Researcher, strapping and rangy, was one of Charles Town’s best
Because he was a gelding, the tall and long-striding Researcher was given his chances at becoming a graded stakes champion.
There was no breeding shed anywhere in his future, so the broad-chested bay raced from age two through three tries when he was eight back in 2010.
Through his most successful racing seasons he was trained by former jockey, Jeff Runco. The 54-year-old Runco and his wife (now the decision maker in the breeding end of the family business) are based in Charles Town at Coleswood Farm. Jeff is actually one of only eight all-time trainers with more than 3,000 winners and a winning percentage of at least 20 percent.
Researcher’s family tree is filled with some all-time greats like Mr. Prospector, Round Table, Smarten and Moccasin only two generations back.
Trace his genealogy back a little farther and you spot Native Dancer, Nashua, Northern Dancer, Princequillo, Raise A Native, Damascus and Candy Spots.
It seems Researcher came to his 13 wins in 35 career starts honestly.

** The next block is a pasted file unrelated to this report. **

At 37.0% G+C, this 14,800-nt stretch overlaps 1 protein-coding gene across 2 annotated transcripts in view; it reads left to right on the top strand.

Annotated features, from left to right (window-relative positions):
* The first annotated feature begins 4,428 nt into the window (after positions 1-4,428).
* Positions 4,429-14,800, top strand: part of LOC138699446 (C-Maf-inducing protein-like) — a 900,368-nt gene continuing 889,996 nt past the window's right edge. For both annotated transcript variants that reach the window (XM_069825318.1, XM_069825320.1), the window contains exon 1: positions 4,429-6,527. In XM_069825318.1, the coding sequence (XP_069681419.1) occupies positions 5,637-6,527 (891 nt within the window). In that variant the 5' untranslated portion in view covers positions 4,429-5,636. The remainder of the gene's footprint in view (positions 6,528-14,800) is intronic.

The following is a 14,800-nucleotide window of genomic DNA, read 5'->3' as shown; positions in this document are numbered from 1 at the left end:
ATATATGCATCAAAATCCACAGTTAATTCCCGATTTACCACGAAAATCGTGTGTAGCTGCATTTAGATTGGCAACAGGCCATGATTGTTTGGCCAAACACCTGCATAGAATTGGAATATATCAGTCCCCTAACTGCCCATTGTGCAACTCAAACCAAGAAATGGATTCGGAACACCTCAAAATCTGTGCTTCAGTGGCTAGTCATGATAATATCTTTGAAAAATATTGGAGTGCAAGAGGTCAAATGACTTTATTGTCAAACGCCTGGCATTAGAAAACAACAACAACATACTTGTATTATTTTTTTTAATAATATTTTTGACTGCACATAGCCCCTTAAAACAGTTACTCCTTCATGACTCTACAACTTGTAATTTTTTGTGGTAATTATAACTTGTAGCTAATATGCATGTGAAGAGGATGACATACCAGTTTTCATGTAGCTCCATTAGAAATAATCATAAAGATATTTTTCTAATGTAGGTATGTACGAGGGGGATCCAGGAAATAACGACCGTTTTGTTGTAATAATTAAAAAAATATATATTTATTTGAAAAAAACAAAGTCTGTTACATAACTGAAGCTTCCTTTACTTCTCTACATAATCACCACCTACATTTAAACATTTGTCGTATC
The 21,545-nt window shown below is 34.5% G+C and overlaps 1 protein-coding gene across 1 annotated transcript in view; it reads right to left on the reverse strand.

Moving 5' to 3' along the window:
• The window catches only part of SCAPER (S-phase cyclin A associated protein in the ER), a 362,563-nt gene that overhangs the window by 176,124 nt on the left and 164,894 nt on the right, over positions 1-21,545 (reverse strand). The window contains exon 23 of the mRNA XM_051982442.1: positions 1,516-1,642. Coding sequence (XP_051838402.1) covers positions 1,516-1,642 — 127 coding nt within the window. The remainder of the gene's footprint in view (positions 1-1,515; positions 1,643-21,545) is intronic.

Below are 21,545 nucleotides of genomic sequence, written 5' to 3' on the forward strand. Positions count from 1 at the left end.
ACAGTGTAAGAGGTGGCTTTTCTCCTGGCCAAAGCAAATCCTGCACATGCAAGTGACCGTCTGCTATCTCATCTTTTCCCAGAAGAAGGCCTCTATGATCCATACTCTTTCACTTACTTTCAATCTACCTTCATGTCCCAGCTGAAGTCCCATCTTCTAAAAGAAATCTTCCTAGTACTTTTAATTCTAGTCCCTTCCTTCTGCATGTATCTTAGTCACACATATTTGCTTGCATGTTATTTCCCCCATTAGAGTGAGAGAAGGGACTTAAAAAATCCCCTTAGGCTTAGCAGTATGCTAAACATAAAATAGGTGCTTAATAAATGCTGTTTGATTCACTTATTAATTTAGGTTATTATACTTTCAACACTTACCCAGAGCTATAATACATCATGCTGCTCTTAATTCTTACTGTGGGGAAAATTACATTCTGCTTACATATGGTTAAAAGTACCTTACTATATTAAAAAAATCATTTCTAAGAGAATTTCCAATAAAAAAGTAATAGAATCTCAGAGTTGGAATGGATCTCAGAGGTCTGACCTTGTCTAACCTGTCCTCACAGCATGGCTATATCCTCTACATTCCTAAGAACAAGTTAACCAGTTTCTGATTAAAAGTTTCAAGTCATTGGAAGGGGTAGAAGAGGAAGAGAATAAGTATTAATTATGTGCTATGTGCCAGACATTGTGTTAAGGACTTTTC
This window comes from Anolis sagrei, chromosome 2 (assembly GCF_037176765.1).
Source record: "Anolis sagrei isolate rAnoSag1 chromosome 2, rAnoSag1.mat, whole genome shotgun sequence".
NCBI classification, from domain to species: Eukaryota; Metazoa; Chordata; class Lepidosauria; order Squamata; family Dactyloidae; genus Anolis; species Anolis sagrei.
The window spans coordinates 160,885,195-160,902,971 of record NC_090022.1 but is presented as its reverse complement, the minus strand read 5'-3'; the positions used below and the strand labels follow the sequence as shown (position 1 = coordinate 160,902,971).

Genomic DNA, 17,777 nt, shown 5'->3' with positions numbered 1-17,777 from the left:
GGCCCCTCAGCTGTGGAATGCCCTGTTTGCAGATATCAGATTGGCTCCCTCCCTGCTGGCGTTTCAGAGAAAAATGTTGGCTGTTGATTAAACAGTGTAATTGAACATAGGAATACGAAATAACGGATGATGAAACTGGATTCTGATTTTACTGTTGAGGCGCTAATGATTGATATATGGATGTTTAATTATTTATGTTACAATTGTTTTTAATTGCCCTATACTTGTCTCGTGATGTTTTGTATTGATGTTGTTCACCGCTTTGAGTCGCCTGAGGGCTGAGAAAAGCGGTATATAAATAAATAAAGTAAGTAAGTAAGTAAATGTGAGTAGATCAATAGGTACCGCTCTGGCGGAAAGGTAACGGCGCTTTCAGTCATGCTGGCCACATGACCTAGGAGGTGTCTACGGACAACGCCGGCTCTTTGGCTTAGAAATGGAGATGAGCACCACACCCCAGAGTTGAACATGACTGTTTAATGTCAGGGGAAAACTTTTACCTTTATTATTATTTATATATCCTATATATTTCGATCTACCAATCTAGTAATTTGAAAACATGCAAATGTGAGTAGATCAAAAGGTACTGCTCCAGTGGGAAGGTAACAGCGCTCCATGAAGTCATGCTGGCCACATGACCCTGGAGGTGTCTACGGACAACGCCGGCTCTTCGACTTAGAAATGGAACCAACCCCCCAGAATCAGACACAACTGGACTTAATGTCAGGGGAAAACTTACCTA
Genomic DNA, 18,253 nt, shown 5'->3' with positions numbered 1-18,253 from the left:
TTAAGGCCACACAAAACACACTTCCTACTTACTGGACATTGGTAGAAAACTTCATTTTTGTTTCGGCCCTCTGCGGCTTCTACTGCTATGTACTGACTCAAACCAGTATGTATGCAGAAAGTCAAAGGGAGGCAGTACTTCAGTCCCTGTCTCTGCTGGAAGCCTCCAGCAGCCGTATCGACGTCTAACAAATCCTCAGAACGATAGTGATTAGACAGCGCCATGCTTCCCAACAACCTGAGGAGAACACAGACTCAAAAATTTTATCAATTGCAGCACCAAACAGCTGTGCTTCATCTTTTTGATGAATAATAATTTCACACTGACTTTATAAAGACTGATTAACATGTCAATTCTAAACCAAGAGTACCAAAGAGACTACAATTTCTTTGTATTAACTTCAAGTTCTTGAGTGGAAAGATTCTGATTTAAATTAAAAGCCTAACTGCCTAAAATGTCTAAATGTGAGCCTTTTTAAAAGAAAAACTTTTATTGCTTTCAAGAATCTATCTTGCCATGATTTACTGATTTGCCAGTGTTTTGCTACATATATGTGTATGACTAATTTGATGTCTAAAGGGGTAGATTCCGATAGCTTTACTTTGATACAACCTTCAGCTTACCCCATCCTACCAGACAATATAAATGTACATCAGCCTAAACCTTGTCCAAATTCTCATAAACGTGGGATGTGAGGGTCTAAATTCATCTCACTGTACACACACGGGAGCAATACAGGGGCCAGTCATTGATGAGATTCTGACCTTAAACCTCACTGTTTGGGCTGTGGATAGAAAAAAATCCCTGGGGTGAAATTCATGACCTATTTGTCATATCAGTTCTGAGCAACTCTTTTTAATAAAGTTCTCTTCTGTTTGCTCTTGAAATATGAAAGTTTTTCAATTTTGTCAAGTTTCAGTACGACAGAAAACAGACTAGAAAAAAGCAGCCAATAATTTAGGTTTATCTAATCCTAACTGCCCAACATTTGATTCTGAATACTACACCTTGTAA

Before being eventually sold by the estate of his one-time owner, Researcher was under the direction of Runco. The thoroughbred and trainer were at their winning best from 2008 through 2010.
When he came on the smallish oval track at Charles Town for the running of the million-dollar Charles Town Classic in 2010, Researcher and rider Luis Perez had already crafted a victory in the same race the year before.
It was 2010, when he was a six-year-old, that proved to be Researcher’s most lucrative year in earnings. That year saw him earn $596,100 for his efforts.
In 2008, Researcher, Runco and Perez won the Grade 3 Queen’s County Handicap at Aqueduct Park in New York. That success came in December and only a month before the same threesome had gotten a win in the Mountaineer Mile Handicap in Chester, West Virginia. And in October of 2008, Researcher proved the best in the Governor’s Cup Handicap at Charles Town.
Runco had saddled Researcher and boosted Perez to his wide back for a second-place run in the 2009 Queen’s County Handicap. There was another bold-face type second place in the R.R.M. Carpenter, Jr. Memorial Stakes at Delaware Park in the same 2009 campaign.
Researcher’s nearly $600,000 in earnings in 2010 gave him spot number 55 on the nationwide earnings list for all thoroughbreds in training that year.
Charles Town has seen several other dynamic thoroughbreds whose stakes and handicap wins have brought the sport’s spotlight out of California, Kentucky, New York and Florida and to West Virginia for short periods of time. However, Researcher’s base of operations and home grounds at the county track brought about as much notoriety and attention to Charles Town as any of the others ever did.
Researcher and trainer Runco gave a certain always-sought credibility to Charles Town’s image and reputation.